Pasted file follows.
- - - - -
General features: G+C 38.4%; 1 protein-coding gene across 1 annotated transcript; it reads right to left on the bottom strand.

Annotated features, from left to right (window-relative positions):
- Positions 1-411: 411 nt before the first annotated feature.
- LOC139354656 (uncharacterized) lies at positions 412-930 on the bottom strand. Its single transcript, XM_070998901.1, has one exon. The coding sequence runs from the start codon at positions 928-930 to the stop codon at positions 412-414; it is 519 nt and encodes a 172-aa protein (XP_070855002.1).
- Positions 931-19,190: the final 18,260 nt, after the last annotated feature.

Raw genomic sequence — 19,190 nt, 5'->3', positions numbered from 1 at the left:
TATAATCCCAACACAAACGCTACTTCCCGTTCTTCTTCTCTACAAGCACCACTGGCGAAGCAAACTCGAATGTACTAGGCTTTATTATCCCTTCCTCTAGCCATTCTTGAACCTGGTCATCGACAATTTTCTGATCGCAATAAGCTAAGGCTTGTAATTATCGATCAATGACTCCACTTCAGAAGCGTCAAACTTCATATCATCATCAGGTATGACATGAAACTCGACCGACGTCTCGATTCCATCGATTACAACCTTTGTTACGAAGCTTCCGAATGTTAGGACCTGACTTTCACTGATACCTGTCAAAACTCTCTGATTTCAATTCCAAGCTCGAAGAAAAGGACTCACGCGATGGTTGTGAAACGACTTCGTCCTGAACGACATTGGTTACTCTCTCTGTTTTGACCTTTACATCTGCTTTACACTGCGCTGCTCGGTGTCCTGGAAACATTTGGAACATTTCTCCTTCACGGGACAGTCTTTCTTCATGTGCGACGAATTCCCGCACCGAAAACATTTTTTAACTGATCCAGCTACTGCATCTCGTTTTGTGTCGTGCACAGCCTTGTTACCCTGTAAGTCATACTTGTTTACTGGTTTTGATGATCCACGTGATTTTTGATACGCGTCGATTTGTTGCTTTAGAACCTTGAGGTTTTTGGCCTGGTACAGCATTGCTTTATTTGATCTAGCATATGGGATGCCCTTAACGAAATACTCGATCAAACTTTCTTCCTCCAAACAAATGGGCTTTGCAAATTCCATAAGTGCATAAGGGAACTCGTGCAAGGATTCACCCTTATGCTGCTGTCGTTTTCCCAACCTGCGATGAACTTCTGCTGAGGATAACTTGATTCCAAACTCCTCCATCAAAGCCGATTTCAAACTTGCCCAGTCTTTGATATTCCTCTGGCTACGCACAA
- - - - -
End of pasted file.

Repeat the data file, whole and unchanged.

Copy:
General features: G+C 38.4%; 1 protein-coding gene across 1 annotated transcript; it reads right to left on the bottom strand.

Annotated features, from left to right (window-relative positions):
- Positions 1-411: 411 nt before the first annotated feature.
- LOC139354656 (uncharacterized) lies at positions 412-930 on the bottom strand. Its single transcript, XM_070998901.1, has one exon. The coding sequence runs from the start codon at positions 928-930 to the stop codon at positions 412-414; it is 519 nt and encodes a 172-aa protein (XP_070855002.1).
- Positions 931-19,190: the final 18,260 nt, after the last annotated feature.

Raw genomic sequence — 19,190 nt, 5'->3', positions numbered from 1 at the left:
TATAATCCCAACACAAACGCTACTTCCCGTTCTTCTTCTCTACAAGCACCACTGGCGAAGCAAACTCGAATGTACTAGGCTTTATTATCCCTTCCTCTAGCCATTCTTGAACCTGGTCATCGACAATTTTCTGATCGCAATAAGCTAAGGCTTGTAATTATCGATCAATGACTCCACTTCAGAAGCGTCAAACTTCATATCATCATCAGGTATGACATGAAACTCGACCGACGTCTCGATTCCATCGATTACAACCTTTGTTACGAAGCTTCCGAATGTTAGGACCTGACTTTCACTGATACCTGTCAAAACTCTCTGATTTCAATTCCAAGCTCGAAGAAAAGGACTCACGCGATGGTTGTGAAACGACTTCGTCCTGAACGACATTGGTTACTCTCTCTGTTTTGACCTTTACATCTGCTTTACACTGCGCTGCTCGGTGTCCTGGAAACATTTGGAACATTTCTCCTTCACGGGACAGTCTTTCTTCATGTGCGACGAATTCCCGCACCGAAAACATTTTTTAACTGATCCAGCTACTGCATCTCGTTTTGTGTCGTGCACAGCCTTGTTACCCTGTAAGTCATACTTGTTTACTGGTTTTGATGATCCACGTGATTTTTGATACGCGTCGATTTGTTGCTTTAGAACCTTGAGGTTTTTGGCCTGGTACAGCATTGCTTTATTTGATCTAGCATATGGGATGCCCTTAACGAAATACTCGATCAAACTTTCTTCCTCCAAACAAATGGGCTTTGCAAATTCCATAAGTGCATAAGGGAACTCGTGCAAGGATTCACCCTTATGCTGCTGTCGTTTTCCCAACCTGCGATGAACTTCTGCTGAGGATAACTTGATTCCAAACTCCTCCATCAAAGCCGATTTCAAACTTGCCCAGTCTTTGATATTCCTCTGGCTACGCACAA